Posts about “TEI w:1”

  1. Photo by Jeremy Yap on Unsplash

    Multiscreening

    Last friday we all presented the films we made that week. The assignment in was a video prototype of a multi-screen experience with a glanceable UI and it was interesting to see all the takes on the concept. Some groups made real good videos and concepts while others I think got away from the assignment a bit when they wanted to make cool things. I think it was clear that as soon as visual design elements where introduced in the videos, the critique would get skewed towards that. A lot of critique focused on colors and technology.

    I think this was a bit sad as I interpret the assignment to be more about testing an experience and communicating that. I guess it's hard to make any hard lines but I would have liked to see more talk about the conceptual stuff. Like "how is glanceability built in?", "is the information useful and actionable?" and questions like that. I think it's a bit hard to critique in these large environments, especially when there is no discussion already going on. I feel that I come off as a douche when I try to point things out, but I don't feel confident enough to make any claims about the strengths of the design. I need more time with it to find those qualities and a smaller forum where I feel I can goof up without losing face. I guess that is something I'll have to work on.

    KitchenHub

    Our video is about a system that keeps the kitchen staff informed without having to know all the details. You can see if a roast is done soon, but you might not need to know the seconds. The more detailed information is available if you want it on the appliance itself.

    An illustration of how the kitchen hub system interfaces with all the appliances in the kitchen
    All systems in the restaurant send abstracted information to the kitchen hub

    We got some well deserved critique about how the interactions could have been better illustrated and I think the video shows how we were two different teams doing scenes at two different locations. We had just a vague idea of what the other group was doing and we should have had a "director" that could have pulled us in the same direction.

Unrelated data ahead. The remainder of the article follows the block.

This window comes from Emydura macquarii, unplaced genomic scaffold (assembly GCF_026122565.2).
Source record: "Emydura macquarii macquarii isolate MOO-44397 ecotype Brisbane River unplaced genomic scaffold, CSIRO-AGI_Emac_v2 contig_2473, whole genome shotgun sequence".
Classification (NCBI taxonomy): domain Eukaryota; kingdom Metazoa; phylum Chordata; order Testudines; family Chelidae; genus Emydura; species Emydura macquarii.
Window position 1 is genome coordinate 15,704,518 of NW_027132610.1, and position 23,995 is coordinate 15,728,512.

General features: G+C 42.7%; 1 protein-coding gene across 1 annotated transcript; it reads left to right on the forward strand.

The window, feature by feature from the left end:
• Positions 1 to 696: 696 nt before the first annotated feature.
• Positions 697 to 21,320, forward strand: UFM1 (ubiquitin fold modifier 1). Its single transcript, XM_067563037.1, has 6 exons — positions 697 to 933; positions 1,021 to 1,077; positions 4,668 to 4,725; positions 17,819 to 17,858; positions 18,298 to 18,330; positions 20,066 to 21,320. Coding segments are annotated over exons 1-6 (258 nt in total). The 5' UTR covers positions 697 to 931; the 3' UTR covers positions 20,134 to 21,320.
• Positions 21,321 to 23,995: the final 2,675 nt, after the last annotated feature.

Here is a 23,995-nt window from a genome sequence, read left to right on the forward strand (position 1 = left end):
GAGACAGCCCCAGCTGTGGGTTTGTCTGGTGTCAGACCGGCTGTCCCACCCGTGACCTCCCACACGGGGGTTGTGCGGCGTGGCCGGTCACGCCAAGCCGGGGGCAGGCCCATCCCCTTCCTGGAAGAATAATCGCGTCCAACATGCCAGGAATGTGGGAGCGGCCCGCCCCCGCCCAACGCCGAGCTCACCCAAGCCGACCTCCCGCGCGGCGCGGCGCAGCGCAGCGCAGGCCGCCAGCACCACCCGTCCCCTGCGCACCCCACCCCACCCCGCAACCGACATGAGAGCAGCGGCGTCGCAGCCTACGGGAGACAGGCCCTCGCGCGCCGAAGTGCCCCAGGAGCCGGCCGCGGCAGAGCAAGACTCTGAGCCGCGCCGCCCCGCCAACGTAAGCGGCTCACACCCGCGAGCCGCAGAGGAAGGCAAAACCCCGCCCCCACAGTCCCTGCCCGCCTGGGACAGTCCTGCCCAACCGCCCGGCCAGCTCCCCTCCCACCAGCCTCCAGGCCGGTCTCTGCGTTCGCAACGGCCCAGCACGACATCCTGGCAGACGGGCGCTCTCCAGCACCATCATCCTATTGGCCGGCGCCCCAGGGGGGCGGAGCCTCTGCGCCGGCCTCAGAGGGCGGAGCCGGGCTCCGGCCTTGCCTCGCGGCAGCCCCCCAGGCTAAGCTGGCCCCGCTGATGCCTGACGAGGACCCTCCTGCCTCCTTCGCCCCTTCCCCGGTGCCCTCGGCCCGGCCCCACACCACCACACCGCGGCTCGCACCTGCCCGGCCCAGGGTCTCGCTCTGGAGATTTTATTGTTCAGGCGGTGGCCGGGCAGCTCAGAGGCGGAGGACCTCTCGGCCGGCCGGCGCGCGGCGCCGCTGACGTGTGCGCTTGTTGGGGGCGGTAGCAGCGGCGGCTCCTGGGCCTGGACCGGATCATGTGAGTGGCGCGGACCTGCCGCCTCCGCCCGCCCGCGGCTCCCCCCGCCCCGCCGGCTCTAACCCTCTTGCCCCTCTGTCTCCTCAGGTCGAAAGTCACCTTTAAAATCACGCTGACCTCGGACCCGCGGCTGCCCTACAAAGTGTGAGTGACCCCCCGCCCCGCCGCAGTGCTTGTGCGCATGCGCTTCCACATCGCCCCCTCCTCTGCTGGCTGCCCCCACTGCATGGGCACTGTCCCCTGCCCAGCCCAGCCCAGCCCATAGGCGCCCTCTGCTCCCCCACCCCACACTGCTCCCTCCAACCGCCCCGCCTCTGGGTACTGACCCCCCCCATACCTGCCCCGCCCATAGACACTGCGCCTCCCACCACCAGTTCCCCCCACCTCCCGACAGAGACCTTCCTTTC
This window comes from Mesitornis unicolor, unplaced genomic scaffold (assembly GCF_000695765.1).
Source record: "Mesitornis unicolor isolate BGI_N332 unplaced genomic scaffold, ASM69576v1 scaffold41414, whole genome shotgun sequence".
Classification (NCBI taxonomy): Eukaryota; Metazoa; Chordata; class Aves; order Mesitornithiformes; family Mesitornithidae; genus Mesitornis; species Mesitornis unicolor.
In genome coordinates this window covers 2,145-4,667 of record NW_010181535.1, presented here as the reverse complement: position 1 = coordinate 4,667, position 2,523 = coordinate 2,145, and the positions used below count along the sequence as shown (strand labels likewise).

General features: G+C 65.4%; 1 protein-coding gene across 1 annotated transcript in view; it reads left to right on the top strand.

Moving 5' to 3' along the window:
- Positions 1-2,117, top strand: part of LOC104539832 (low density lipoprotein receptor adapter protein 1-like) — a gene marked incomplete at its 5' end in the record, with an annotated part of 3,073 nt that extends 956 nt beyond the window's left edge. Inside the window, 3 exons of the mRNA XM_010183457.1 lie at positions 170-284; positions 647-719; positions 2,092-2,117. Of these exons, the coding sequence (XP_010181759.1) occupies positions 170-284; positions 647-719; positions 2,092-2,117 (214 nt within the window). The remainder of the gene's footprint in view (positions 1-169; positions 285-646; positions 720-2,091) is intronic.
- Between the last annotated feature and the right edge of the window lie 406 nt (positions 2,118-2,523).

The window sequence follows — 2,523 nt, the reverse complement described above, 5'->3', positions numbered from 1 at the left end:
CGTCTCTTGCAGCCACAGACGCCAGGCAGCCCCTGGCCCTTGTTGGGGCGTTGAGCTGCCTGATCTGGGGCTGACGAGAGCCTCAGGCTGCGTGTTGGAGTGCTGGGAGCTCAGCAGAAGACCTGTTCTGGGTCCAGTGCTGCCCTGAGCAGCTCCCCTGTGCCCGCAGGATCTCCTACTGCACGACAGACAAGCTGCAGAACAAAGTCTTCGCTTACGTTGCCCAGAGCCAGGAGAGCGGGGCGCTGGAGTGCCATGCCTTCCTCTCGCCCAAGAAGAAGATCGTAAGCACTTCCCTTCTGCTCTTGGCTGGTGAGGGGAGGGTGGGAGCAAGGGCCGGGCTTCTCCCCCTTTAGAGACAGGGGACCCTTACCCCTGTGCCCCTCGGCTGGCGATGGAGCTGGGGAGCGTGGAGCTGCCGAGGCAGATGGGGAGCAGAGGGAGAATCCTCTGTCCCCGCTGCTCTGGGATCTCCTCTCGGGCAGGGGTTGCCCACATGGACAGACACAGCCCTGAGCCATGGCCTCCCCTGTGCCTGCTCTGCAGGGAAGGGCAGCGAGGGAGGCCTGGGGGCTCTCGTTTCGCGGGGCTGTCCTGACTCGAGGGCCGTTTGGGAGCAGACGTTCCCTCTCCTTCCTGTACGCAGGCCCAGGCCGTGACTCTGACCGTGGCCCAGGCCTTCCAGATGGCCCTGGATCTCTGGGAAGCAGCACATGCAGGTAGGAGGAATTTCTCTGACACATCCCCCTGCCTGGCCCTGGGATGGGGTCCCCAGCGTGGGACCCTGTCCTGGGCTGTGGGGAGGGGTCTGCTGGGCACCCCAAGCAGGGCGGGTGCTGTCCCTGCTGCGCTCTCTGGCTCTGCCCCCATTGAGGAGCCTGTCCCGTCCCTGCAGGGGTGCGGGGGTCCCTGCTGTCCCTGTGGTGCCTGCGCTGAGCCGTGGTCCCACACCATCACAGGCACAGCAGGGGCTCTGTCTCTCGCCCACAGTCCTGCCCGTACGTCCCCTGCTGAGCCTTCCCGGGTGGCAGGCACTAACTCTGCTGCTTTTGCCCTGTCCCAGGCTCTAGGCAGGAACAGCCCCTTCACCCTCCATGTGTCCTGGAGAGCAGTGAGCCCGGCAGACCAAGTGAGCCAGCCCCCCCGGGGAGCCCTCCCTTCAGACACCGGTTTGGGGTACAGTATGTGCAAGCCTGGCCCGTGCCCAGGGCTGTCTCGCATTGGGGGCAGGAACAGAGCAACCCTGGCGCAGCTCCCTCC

Takeaways

    Overall I think this week showed what a powerful medium video is when you want to show an experience. It also showed us how much more experience we have with this now. Making this movie was so much faster and smoother than last time we had to make a video prototype.

    I also think we got to experience how valuable lo-fi visuals can be. When you leave a lot to the imagination of the audience you don't get irrelevant questions about colors and contrasts.

  2. Rocking scissors and paper

    When setting out to make a quick video prototype of our project we chose paper as our material. We wanted something fast and far removed from graphic design. The fast part might not have been correct. Making six different devices in paper where all had changing components was not the fastest, we could probably have made it faster in illustrator but the what we got was a more true wireframe mindset. While we saw that other groups where debating contrast and colors we could just focus on the interactions and information in the prototype.

    Paper prototypes of UI on a table

    I think we often want do make "shiny" design. We want to present something that is aesthetically pleasing and will impress stakeholders at first glance. This can be a trap where we spend a lot of time debating ad designing characteristics of the design that may or may not even be implemented later on. We also run the risk of getting in love with a design and have a hard time scrapping it later. I have seen this many times in my own work where a design is modified to try to retain some aspects you really like, and while doing so you ruin it and get something bad, but at least you kept your favorite header almost intact :)

    Another danger could be that stakeholders get attached to the design early on and don't want to change it. As they are not as involved in the design process they may have a hard time understanding why something had to change.

    Filming

    Just doing stuff can really make stuff happen. Who knew? We just asked if we could film in the uni cafeteria and in one hour we had planned our shots, filmed a couple of versions of every shot and edited it all.

    Cathrine, Denisa and Simon are filming a paper prototype
    Cathrine, Denisa and Simon are filming a paper prototype. AT times we had to involve more people.